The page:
[Part 3] British backpacker’s PH adventure: Tattooed by Whang Od, the living legend

Will Hatton

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[Part 3] British backpacker’s PH adventure: Tattooed by Whang Od, the living legend
'Tiny droplets of blood decorated my arm as slowly but surely, Whang Od continued to breathe life into the design with her bamboo hammer.'

This is part 3 of British backpacker Will Hatton’s travel diary documenting his first trip to the Philippines. Follow along with his Philippine adventure right here on Rappler.

Read Part 1: Pulag sunrise 

Part 2: Caving in Sagada

Part 3: Tattooed by Whang Od, the living legend 

Part 4: Street food in Manila

Part 5: My Pinoy guardian angel 

Part 6: Lonely island and Mr GaGa

Part 7: Leaving the Philippines

The wind whipped my hair into a frenzy as I sat, my eyes drawn forwards by the plunging landscape.

Below me, a dozen Filipinos lounged on hard wooden seats. I sat atop the jeepney alone, luminous green paddy fields stretching away from me in all directions.

I was leaving Sagada and heading deep into the tribal territory of the Kalingas. I was on a pilgrimage to visit the legendary Whang Od; a nonagenarian who is one of the last in the world to claim the title of Mamababatok; the tattoo master.


For decades, Whang Od has kept the traditions of the Butbut tribe alive by tattooing with thorns, charcoal and a small bamboo hammer. Now, I hoped to join the privileged few who could say that they had been tattooed by the last Kalinga tattoo master. First, I had to get there.

Hours dragged past as I waited in the dusty frontier town of Bontoc. I was meeting some Filipino friends, although I had no idea what they looked like. I hoped they would find me, it shouldn’t be hard, I reasoned, I was the only white face for miles. I sat, snacking on fresh mangoes and chatting with a bored policeman, until finally my friends; Pot Pot, Jindra and Dada arrived.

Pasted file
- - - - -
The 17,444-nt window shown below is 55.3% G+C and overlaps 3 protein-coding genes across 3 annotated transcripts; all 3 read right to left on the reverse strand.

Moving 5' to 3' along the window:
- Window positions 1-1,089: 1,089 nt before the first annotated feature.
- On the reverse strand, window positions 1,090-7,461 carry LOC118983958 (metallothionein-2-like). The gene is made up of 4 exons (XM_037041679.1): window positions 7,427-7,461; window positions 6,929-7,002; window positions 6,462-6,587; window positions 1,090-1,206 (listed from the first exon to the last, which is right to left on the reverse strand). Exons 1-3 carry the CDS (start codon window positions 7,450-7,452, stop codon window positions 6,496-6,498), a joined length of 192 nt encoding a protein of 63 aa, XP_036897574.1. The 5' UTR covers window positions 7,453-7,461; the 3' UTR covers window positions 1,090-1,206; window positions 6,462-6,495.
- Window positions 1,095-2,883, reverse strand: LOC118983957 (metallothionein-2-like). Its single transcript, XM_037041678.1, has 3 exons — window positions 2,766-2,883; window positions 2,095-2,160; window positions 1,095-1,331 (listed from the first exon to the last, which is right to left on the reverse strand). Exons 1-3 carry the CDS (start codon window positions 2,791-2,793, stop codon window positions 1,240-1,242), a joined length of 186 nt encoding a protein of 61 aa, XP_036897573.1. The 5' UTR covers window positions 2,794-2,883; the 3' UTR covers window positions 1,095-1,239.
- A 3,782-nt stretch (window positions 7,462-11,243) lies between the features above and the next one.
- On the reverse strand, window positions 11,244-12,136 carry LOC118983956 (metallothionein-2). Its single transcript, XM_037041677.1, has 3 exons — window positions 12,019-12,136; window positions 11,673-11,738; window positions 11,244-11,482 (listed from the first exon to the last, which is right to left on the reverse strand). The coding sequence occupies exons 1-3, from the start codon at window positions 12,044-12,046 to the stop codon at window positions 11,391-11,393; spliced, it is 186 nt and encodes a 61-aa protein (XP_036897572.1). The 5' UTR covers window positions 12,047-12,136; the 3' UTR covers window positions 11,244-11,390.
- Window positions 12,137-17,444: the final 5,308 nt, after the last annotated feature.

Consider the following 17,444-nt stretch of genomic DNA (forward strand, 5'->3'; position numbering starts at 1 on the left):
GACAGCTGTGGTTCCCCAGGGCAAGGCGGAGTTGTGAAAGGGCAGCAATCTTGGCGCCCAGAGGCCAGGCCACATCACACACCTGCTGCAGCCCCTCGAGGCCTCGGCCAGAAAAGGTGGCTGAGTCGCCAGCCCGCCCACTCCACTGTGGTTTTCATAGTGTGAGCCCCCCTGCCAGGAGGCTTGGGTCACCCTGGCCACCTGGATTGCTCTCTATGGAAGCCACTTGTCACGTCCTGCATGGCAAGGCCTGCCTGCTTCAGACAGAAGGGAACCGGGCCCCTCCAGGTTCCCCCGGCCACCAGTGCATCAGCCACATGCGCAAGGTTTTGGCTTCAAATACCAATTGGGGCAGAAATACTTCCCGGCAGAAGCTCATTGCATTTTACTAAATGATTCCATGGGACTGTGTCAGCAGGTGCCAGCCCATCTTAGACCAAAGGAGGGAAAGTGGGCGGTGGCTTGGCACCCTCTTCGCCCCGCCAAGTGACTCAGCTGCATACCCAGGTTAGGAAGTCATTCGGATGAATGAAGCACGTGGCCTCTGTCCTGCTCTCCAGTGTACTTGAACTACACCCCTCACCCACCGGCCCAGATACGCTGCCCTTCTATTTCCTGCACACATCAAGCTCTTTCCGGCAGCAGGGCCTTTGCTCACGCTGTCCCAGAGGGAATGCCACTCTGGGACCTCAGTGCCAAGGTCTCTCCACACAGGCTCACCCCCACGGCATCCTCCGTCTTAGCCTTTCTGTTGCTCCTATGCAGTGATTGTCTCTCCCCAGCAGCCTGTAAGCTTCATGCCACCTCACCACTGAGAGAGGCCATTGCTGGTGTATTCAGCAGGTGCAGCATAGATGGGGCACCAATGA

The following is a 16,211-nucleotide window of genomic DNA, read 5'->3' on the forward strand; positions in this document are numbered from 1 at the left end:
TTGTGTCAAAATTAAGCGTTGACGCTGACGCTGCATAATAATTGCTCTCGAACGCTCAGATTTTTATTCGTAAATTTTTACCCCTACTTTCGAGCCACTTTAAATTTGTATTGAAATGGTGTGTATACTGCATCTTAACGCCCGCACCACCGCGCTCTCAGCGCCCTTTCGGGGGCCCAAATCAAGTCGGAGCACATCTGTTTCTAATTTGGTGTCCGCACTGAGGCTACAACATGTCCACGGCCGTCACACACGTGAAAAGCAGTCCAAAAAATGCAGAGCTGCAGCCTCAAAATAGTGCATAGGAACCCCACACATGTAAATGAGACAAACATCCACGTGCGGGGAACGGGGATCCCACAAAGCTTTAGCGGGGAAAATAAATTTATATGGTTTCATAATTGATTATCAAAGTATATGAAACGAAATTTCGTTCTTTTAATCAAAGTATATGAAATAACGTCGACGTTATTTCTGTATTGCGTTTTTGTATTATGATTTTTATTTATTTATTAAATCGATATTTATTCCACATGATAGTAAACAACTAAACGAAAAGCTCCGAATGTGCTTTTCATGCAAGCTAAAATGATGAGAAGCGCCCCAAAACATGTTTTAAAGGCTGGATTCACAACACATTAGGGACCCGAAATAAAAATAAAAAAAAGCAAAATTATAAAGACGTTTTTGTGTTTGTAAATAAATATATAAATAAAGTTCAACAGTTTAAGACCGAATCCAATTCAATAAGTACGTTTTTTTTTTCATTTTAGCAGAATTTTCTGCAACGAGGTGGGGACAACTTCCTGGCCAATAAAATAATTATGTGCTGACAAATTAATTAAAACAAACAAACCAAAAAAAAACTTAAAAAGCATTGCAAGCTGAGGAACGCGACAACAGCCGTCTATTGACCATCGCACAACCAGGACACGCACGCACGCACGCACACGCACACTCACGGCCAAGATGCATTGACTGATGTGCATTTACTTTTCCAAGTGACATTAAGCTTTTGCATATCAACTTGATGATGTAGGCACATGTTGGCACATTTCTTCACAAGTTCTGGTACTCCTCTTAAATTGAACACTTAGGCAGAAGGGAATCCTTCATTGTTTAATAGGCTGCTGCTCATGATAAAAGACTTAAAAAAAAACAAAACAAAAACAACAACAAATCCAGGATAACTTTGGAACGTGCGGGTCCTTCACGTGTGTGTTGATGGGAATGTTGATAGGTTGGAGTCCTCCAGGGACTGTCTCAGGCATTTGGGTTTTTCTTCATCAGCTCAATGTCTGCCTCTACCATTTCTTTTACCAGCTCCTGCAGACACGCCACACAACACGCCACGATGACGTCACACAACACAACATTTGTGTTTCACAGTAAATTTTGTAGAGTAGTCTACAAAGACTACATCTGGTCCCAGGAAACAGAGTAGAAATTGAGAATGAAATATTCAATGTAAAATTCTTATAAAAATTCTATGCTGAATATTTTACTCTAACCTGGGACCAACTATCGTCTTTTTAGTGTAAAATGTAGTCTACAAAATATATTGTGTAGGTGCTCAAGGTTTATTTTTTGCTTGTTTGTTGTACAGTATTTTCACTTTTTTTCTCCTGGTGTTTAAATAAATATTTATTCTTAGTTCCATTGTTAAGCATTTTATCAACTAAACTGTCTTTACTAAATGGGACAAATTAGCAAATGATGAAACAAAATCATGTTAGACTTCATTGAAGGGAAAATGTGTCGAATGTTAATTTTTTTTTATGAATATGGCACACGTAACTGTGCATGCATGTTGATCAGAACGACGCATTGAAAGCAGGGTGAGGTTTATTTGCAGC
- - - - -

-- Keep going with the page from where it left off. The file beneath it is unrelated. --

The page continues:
Pot Pot was the leader of our gang, a constantly smiling, always giggling, in his late thirties, who somewhat resembled a small buddha with his shaved head and twinkling eyes. He urged me to climb atop yet another jeepney and with a belch of exhaust fumes we left Bontoc behind us.

We raced further into the country, taking hair-pin bends with reckless abandon, bouncing along on top of the Jeepney as we climbed into the mountains. We passed deep ravines and soaring hills, countless paddy fields, farmers carrying goods to market, children playing in the road, herds of hogs snuffling in the undergrowth and tiny hamlets, clinging to the tiny space between the road and a vertical drop. The jeepney took us as far as possible before the road dwindled to nothing and we got out to continue on foot.

I shouldered my pack and set off into the jungle, following some kids with some extremely unhappy chickens tied to sticks. Slowly but surely we traipsed further from the road and higher into the hills.

An hour later, I could see ahead a small village perched atop a particularly steep-looking hill. I turned, catching the last rays of the sun as they slipped across the valley, and decided I better hurry up. It was going to be dark soon.